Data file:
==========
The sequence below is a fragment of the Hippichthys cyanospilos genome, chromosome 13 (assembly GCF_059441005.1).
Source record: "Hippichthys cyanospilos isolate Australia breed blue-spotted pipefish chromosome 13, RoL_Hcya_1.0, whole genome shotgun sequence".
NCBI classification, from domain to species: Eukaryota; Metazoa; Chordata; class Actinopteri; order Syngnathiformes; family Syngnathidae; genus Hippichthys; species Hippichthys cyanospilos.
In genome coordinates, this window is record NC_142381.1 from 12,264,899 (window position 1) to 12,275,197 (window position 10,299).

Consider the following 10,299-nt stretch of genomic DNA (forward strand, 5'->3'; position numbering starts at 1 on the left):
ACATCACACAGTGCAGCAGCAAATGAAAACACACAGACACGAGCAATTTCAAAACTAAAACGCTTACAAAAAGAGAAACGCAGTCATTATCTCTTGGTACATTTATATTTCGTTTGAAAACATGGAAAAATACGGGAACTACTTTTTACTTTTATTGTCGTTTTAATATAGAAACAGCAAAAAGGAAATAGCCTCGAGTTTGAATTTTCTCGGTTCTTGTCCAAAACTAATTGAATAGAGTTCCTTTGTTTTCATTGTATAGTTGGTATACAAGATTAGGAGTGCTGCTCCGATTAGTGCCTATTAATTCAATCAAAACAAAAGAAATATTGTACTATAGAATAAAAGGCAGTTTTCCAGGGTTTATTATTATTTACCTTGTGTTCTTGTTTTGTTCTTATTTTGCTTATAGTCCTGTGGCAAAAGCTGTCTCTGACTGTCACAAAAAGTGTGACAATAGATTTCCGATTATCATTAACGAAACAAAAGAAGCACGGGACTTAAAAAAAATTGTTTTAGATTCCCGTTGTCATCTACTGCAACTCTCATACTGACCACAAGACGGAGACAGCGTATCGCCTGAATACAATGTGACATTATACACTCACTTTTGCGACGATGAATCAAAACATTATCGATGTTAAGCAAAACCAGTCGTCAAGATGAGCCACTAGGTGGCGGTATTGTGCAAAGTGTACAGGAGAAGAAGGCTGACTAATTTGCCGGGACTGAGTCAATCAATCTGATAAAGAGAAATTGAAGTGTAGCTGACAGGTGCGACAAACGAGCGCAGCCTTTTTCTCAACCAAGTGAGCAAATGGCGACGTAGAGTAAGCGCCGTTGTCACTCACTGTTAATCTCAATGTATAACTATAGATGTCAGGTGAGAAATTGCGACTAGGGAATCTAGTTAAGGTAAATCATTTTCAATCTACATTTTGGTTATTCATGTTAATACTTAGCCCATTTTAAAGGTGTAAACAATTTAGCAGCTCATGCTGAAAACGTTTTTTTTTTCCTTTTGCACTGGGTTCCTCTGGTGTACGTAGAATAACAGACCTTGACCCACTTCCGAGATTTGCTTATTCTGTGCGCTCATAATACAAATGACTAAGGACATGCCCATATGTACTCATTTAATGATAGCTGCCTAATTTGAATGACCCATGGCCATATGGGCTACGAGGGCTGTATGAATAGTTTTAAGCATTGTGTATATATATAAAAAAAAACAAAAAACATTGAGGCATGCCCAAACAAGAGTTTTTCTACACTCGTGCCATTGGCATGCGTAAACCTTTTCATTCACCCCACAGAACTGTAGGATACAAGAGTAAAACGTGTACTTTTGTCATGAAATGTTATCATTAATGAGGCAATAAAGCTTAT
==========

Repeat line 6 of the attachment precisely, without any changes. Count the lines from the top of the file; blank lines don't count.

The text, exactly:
ACATCACACAGTGCAGCAGCAAATGAAAACACACAGACACGAGCAATTTCAAAACTAAAACGCTTACAAAAAGAGAAACGCAGTCATTATCTCTTGGTACATTTATATTTCGTTTGAAAACATGGAAAAATACGGGAACTACTTTTTACTTTTATTGTCGTTTTAATATAGAAACAGCAAAAAGGAAATAGCCTCGAGTTTGAATTTTCTCGGTTCTTGTCCAAAACTAATTGAATAGAGTTCCTTTGTTTTCATTGTATAGTTGGTATACAAGATTAGGAGTGCTGCTCCGATTAGTGCCTATTAATTCAATCAAAACAAAAGAAATATTGTACTATAGAATAAAAGGCAGTTTTCCAGGGTTTATTATTATTTACCTTGTGTTCTTGTTTTGTTCTTATTTTGCTTATAGTCCTGTGGCAAAAGCTGTCTCTGACTGTCACAAAAAGTGTGACAATAGATTTCCGATTATCATTAACGAAACAAAAGAAGCACGGGACTTAAAAAAAATTGTTTTAGATTCCCGTTGTCATCTACTGCAACTCTCATACTGACCACAAGACGGAGACAGCGTATCGCCTGAATACAATGTGACATTATACACTCACTTTTGCGACGATGAATCAAAACATTATCGATGTTAAGCAAAACCAGTCGTCAAGATGAGCCACTAGGTGGCGGTATTGTGCAAAGTGTACAGGAGAAGAAGGCTGACTAATTTGCCGGGACTGAGTCAATCAATCTGATAAAGAGAAATTGAAGTGTAGCTGACAGGTGCGACAAACGAGCGCAGCCTTTTTCTCAACCAAGTGAGCAAATGGCGACGTAGAGTAAGCGCCGTTGTCACTCACTGTTAATCTCAATGTATAACTATAGATGTCAGGTGAGAAATTGCGACTAGGGAATCTAGTTAAGGTAAATCATTTTCAATCTACATTTTGGTTATTCATGTTAATACTTAGCCCATTTTAAAGGTGTAAACAATTTAGCAGCTCATGCTGAAAACGTTTTTTTTTTCCTTTTGCACTGGGTTCCTCTGGTGTACGTAGAATAACAGACCTTGACCCACTTCCGAGATTTGCTTATTCTGTGCGCTCATAATACAAATGACTAAGGACATGCCCATATGTACTCATTTAATGATAGCTGCCTAATTTGAATGACCCATGGCCATATGGGCTACGAGGGCTGTATGAATAGTTTTAAGCATTGTGTATATATATAAAAAAAAACAAAAAACATTGAGGCATGCCCAAACAAGAGTTTTTCTACACTCGTGCCATTGGCATGCGTAAACCTTTTCATTCACCCCACAGAACTGTAGGATACAAGAGTAAAACGTGTACTTTTGTCATGAAATGTTATCATTAATGAGGCAATAAAGCTTAT